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When you’re a solo business owner you’re a one-man-band playing the drums, guitar, keyboard and singing all at once. It’s hard to keep the juggling act in the air and know where to start on your long list of competing tasks.
I always find knowing what to prioritise is the hardest thing about working for myself. But I’ve picked up some tips over the years that help sort out the ‘ticked that off my to-do list’ feeling, as opposed to ‘I went down the rabbit hole on admin’ or ‘got completely bamboozled and decided to look at Instagram instead’. Yep, it happens to all of us.
So instead of feeling the guilts, try out these 5 tips and you’ll get to tick things off, as well as do those fun, yet highly distracting, sneak peeks at Instagram.
1. Write a list
I’m a massive nerd when it comes to lists (or maybe that’s all the time!) I love getting it all down on paper and out of my head. In fact, I’ve been writing myself a daily to-do list each day of my work week for a very long time. There’s nothing more satisfying that crossing out what I’ve achieved that day. I don’t even stress myself out if something just moves from one day to the next, as I’ll know that wasn’t a real priority to get done that day and it will be a key priority for the next day.
So if you write your to-do list, you’ll then instantly be able to see what the priorities really are and what doesn’t need to be done right now. Take advantage and push out the stuff that’s not as important until later in the week. This will hopefully save you from the overwhelm feels and keep you focused on achieving stuff each day.
2. Break up your time.
Something that Madeleine Dore from Side Project Sessions has introduced into my routine that I find really works, is the breakup of focussed work for 45-minutes with a 15-minute break. Breaks are important, so that you can get up and move around and have a cuppa and a snack and then get back into more focused time. I find this keeps my brain fresh and focused for longer and really helps me kick goals on my to-do list.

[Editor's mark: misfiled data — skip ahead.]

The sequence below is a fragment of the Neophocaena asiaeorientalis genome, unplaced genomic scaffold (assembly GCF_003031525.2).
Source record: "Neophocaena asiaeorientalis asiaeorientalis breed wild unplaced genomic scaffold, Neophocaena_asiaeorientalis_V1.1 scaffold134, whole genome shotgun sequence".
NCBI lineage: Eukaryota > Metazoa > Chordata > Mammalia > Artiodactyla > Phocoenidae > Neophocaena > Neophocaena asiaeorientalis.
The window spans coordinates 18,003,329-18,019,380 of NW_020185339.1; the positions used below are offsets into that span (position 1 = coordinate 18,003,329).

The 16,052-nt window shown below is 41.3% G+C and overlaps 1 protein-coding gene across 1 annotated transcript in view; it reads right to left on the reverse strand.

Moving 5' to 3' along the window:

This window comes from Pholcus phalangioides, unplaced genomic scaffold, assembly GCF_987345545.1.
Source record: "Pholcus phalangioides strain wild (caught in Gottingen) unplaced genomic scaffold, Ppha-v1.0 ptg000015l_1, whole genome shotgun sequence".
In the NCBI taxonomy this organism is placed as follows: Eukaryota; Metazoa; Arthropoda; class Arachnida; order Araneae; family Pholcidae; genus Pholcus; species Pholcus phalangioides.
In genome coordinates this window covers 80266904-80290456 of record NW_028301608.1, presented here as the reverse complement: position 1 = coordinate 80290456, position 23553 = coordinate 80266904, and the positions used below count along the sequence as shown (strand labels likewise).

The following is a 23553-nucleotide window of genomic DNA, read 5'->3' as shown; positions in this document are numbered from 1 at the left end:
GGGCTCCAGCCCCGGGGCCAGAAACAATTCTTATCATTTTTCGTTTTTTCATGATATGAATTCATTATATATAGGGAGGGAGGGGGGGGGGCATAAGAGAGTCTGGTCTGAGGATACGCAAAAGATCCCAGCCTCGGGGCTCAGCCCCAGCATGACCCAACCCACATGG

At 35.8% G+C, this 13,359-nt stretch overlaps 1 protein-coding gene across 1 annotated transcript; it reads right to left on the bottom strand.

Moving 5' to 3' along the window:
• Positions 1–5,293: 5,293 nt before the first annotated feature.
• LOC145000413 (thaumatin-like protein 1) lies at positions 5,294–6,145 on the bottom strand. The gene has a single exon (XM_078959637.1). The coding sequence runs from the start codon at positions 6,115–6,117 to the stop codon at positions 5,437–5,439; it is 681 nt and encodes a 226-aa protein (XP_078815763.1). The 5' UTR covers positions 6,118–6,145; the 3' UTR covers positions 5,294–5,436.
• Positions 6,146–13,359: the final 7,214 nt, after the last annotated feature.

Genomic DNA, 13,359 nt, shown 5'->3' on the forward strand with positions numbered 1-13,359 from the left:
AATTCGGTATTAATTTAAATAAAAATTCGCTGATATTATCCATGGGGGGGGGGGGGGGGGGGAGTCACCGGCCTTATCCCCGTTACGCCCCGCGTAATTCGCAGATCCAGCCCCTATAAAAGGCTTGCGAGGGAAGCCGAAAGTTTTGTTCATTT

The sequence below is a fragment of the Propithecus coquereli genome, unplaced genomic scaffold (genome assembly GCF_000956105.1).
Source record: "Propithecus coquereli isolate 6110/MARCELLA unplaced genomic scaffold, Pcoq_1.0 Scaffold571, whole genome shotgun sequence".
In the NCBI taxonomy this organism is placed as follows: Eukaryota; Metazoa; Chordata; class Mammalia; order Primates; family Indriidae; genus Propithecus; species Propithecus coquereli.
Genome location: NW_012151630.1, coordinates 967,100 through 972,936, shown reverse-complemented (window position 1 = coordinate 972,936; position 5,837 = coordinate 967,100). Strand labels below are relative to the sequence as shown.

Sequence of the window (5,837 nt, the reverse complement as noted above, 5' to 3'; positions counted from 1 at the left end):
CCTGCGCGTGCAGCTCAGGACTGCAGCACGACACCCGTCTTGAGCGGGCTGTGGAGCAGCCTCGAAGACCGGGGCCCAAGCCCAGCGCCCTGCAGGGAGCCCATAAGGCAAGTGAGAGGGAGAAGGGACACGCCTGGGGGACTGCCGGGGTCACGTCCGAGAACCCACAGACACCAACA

You might like to use a segmented time approach and give yourself blocks of time with short breaks – whether 25-minutes working with a 5-minute break or 60-minutes working and 10-minute break – find your groove and stick to it. Giving your brain (and body) a rest and a stretch. Getting away from the computer is a must-do with your breaks.
3. Top 3 tasks
Only having 3 top tasks that you need to complete each day, takes a big load off your mind. This is a great thing about migoals notebooks as they have this integrated into each page and they give you lots of tips on how to get more done. Awesome.
I find that if I nominate only one task for each of my 45-minute concentrated work sessions, I get a whole lot done in half a day, rather than moving from one small, unimportant task to the next. That way if you get your top 3 things done in the morning and out of the way, you can spend your afternoon doing that thing you really want to do. Laptop window shopping, anyone?
Or you can get even more nerdy and split your day into 3 x blocks of two hours where you focus on 3 long tasks to fill your day.
4. Breakdown larger projects
Sometimes I have large projects that can take months to work through. This is when I need to breakdown larger projects into tasks I need to do right now. So there’s nothing like a plan and a timeline to help you focus on what’s next and not stress about that thing that’s happening further down the track.
I write on my to-do list the first few things, and only the next steps, that I need to do that day or week, so I don’t get overwhelmed by the enormity of a project. All big things are made up of a lot of little, tiny tasks that can become not so big if you work through it in this way.
5. Remove yourself from distractions
As much as I love my house of furry creatures, they are not the best co-workers and don’t really let me get things done. I find getting out of the house and going to a cafe or co-working space is the best use of my time and allows me to really focus on my task. I find the buzz of people and background noise really motivating, but you might like the silence of a library.
If you work from home too, find some other spaces that work for you where you can remove yourself from distractions – a park on a sunny day, the library when it's pouring outside or a cosy cafe where people bring you pots of tea (yeah, that’s me!).
Depending on how you like to work, finding somewhere out of the home, where you can talk to some humans, other adults and just generally feel the vibe of other people does wonders for productivity. Well for me anyway!
Sarah Lawrey is the owner of Collectus Studio, a Melbourne-based branding and graphic design studio. Creating beautiful brands for nice people with purpose, helping her clients achieve their branding goals, both visible and invisible.